The new snapshot, released by the Labor Department, shows the crucial jobs market deteriorating at an alarmingly rapid pace.
The jobless rate zoomed to 6.5 percent in October from 6.1 percent in September, matching the rate in March 1994. Employers have cut jobs each month this year.
Unemployment has now surpassed the high seen after the last recession in 2001. The jobless rate peaked at 6.3 percent in June 2003.
Employers got rid of 240,000 jobs in October, marking the 10th straight month of payroll reductions.
The government also reported that job losses in August and September turned out to be much deeper. Employers cut 127,000 positions in August, compared with 73,000 previously reported. A whopping 284,000 jobs were axed last month, compared with the 159,000 jobs first reported.
So far this year, a staggering 1.2 million jobs have disappeared.
The employment market is much weaker than economists expected. They were forecasting the unemployment rate to climb to 6.3 percent in October and for payrolls to fall by around 200,000.
Job losses were widespread. Factories cut 90,000 jobs, construction companies got rid of 49,000 jobs, retailers cut payrolls by 38,000, professional and business services reduced employment by 45,000, financial activities cut 24,000 jobs, and leisure and hospitality axed 16,000 positions.
Economists say the worst is yet to come.
David Wyss, an economist with Standard & Poors, told CBS News correspondent Anthony Mason, "Well, I think we're gonna see this kind of number through the middle of next year."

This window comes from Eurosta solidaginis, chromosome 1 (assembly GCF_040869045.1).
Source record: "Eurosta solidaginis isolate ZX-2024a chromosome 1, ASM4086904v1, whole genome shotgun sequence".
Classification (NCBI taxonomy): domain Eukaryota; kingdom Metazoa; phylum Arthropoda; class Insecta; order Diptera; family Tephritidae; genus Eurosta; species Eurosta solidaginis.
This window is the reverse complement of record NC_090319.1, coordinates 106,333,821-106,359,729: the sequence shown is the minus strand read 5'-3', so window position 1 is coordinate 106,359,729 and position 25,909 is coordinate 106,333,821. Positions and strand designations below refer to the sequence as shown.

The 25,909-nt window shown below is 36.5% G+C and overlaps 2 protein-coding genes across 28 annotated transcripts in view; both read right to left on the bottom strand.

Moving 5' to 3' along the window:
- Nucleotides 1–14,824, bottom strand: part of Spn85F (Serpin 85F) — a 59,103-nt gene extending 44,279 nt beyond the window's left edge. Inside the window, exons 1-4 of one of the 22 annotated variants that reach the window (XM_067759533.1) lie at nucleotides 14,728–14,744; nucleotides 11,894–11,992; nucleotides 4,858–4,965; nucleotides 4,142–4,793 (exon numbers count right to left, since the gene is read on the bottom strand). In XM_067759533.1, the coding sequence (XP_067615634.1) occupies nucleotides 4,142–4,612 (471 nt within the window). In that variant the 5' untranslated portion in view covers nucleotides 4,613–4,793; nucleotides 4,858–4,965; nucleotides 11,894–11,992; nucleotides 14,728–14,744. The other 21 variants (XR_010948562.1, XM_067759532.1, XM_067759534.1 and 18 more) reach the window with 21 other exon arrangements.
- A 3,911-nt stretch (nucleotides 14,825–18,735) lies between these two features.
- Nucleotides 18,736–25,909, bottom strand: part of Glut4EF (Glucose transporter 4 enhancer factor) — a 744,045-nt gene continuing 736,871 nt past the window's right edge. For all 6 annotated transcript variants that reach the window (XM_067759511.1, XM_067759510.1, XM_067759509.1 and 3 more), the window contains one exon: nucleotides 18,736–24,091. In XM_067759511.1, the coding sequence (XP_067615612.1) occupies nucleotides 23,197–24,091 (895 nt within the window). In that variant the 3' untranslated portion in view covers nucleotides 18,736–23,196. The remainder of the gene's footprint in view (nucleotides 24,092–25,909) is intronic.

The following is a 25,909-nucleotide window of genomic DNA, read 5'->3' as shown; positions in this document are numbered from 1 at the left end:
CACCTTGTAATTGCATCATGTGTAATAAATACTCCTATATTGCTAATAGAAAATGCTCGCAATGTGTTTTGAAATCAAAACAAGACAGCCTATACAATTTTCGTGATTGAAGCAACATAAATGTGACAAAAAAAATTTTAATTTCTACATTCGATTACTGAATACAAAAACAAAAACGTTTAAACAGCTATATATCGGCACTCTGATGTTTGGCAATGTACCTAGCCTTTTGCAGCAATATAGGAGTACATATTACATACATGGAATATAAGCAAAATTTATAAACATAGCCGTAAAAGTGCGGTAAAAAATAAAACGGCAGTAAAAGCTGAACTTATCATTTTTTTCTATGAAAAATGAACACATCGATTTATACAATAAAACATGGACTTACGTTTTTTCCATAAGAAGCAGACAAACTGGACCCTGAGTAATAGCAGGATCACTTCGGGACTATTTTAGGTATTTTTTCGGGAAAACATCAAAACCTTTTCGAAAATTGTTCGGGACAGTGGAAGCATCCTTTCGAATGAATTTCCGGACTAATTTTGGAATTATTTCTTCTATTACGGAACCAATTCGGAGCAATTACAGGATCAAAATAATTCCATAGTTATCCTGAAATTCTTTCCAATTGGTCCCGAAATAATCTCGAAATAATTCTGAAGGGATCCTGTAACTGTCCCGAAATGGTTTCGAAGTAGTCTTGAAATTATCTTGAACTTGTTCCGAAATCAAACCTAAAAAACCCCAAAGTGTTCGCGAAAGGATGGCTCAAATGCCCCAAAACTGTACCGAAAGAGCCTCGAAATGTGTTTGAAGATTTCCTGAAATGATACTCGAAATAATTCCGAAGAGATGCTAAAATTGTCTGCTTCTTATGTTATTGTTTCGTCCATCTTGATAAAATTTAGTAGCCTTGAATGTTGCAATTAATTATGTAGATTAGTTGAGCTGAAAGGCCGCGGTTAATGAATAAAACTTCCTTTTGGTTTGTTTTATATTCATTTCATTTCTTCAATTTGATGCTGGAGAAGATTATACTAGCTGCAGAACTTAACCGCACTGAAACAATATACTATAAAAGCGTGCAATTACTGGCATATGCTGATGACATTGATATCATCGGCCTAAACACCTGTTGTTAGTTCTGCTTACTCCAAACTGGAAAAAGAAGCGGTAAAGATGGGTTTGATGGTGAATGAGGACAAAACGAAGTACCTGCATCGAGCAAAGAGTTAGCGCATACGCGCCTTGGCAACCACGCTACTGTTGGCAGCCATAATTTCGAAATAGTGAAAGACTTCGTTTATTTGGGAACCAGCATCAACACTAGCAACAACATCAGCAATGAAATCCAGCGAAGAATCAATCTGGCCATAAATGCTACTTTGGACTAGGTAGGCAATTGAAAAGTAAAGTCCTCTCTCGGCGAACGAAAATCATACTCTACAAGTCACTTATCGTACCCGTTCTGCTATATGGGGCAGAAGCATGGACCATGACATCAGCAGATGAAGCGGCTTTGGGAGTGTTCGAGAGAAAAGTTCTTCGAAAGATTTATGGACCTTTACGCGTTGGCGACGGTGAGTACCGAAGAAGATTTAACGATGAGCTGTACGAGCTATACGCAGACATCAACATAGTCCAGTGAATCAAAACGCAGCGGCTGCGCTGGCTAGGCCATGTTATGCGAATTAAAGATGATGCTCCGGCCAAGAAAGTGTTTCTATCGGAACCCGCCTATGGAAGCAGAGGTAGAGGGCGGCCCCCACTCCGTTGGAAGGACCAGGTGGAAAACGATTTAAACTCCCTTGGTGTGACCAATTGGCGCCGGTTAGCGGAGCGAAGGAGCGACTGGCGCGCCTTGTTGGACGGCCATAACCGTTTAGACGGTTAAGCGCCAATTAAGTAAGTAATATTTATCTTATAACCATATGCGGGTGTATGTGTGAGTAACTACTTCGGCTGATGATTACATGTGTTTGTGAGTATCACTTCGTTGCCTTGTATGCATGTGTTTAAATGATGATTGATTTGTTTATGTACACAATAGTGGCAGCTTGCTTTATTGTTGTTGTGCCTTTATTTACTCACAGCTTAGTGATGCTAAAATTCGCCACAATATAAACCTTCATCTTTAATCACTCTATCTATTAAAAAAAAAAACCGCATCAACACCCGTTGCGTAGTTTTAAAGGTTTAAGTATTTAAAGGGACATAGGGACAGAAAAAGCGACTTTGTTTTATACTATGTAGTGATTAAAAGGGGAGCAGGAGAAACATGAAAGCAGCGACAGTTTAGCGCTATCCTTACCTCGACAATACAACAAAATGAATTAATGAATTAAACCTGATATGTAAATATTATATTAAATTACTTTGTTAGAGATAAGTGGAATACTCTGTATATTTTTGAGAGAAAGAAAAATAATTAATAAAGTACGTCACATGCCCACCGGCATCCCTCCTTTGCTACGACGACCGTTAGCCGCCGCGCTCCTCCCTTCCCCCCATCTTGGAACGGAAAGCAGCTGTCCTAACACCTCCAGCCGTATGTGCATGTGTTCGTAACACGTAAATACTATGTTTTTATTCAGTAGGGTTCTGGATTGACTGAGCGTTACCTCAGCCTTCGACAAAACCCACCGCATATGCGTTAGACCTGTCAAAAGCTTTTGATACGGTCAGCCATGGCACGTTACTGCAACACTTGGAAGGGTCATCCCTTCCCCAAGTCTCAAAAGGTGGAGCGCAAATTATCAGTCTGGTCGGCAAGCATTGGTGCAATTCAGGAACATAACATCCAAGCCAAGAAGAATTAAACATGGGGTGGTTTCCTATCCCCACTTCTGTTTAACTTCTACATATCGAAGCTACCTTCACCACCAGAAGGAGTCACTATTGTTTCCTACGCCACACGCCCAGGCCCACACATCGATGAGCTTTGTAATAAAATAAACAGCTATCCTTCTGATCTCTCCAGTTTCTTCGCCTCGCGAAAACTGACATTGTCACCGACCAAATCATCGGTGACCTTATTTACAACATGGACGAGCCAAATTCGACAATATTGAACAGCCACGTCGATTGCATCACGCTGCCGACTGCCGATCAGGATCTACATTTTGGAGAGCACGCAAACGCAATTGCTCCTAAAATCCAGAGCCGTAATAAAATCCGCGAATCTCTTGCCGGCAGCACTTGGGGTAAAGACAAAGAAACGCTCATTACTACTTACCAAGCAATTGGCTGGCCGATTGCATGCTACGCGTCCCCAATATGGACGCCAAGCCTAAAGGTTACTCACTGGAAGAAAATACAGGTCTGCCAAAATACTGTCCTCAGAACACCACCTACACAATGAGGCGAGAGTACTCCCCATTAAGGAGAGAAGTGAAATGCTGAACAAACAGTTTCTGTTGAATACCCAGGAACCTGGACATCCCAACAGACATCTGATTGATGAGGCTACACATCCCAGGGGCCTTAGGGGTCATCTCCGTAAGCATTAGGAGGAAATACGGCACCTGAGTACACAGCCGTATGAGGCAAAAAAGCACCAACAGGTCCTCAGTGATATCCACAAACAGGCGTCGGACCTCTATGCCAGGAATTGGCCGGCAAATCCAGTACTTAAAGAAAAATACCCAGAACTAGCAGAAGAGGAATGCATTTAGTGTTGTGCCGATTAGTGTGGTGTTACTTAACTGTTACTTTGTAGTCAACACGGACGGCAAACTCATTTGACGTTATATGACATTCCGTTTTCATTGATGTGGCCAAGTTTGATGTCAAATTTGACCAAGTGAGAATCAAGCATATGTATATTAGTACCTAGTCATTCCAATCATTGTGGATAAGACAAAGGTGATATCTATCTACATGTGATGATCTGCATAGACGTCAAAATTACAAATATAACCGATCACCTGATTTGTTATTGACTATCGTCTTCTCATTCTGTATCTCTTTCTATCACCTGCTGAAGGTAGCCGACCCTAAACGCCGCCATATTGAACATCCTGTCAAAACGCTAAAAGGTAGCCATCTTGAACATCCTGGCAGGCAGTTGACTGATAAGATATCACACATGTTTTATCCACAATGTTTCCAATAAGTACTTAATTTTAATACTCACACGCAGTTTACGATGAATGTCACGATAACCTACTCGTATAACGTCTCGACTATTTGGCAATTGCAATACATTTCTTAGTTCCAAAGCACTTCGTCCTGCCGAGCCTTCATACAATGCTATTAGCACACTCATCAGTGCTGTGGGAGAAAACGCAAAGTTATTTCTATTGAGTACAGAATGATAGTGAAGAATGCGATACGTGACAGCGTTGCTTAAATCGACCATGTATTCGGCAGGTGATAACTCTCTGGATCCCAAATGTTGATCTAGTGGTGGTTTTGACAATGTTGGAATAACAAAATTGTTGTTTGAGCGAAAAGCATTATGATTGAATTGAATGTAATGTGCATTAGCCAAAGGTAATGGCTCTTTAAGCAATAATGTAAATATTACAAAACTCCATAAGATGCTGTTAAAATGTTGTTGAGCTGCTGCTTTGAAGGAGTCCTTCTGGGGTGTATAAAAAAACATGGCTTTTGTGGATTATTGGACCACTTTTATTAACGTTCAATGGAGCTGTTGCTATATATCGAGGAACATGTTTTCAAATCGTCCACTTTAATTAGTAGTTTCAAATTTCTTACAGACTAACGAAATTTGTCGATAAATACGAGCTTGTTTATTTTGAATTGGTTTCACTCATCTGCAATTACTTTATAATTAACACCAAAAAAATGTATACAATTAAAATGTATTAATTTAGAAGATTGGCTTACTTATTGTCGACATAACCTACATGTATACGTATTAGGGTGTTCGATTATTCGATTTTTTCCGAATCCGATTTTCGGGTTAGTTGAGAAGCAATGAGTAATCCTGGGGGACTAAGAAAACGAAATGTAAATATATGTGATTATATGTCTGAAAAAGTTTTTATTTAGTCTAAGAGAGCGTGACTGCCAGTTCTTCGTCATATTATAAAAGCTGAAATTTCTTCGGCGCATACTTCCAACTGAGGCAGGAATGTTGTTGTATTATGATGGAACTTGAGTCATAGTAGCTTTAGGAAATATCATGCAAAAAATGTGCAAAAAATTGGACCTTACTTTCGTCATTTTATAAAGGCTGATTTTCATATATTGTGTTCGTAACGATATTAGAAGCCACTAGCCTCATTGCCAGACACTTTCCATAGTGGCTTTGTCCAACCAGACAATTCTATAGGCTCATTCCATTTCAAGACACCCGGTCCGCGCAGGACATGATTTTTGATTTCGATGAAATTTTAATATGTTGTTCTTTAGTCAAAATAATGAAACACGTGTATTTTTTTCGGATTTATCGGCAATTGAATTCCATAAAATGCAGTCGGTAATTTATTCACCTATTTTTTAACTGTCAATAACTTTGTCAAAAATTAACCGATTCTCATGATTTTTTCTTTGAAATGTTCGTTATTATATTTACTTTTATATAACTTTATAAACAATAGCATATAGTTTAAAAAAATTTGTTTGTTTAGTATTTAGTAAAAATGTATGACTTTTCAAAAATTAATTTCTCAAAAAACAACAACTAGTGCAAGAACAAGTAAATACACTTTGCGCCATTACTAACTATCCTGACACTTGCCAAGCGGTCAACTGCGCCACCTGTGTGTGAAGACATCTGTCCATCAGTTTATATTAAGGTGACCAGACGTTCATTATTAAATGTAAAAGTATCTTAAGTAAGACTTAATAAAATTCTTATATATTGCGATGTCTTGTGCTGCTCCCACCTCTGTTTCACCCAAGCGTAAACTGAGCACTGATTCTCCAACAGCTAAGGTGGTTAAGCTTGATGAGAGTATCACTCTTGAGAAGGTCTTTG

Wyss expects the unemployment rate will continue to rise until the end of next year.
"We're now looking for a peak up over 8 percent," Wyss told Mason.
In a related development, Ford plans to cut about 2,260 more jobs, the latest in a vicious cycle of vanishing jobs and stresses on American consumers that is spelling deeper trouble for the already sinking U.S. economy.
In reporting Friday that it lost $129 million in the third quarter and went through $7.7 billion in cash, Ford Motor Co. said it will cut another 10 percent of its North American salaried work force costs as it tries to weather the worst economic downturn in decades.
Keeping One's Head Above Water
Fifty-two-year-old Jaclyn Hirsty lost her job with a swimwear company 15 months ago.
"The company I worked for packed up and moved back to Italy and laid everybody off," she told Mason. She has been living off her savings ever since.
"As my savings have just sunk it's been getting harder and harder," Hirsty said.
Hirsty swims to relieve the stress. She's a world-record holder in her age group - who's now struggling to keep her head above water.
"I don't know what the answer is or what it will take to put people like me back to work, but something has to happen," she said.
Hirsty lives in Rhode Island, which now has the nation's highest unemployment rate: 8.8%. The state job center in Providence has had to put in more phone lines to meet surging demand.
And traffic at the food pantry at the Jonnycake Center of Peace Dale, R.I., has tripled this year.
"We have seen lots of folks who have lost their jobs, been laid off, that are coming to us now because they have no place to turn," said Susan Gustaitis of the Jonnycake Center.
But with Americans increasingly worried about losing their jobs and their retirement savings, many are spending less … and less spending only leads to more job cuts. That's why many economists are saying another stimulus package is needed ... in a hurry.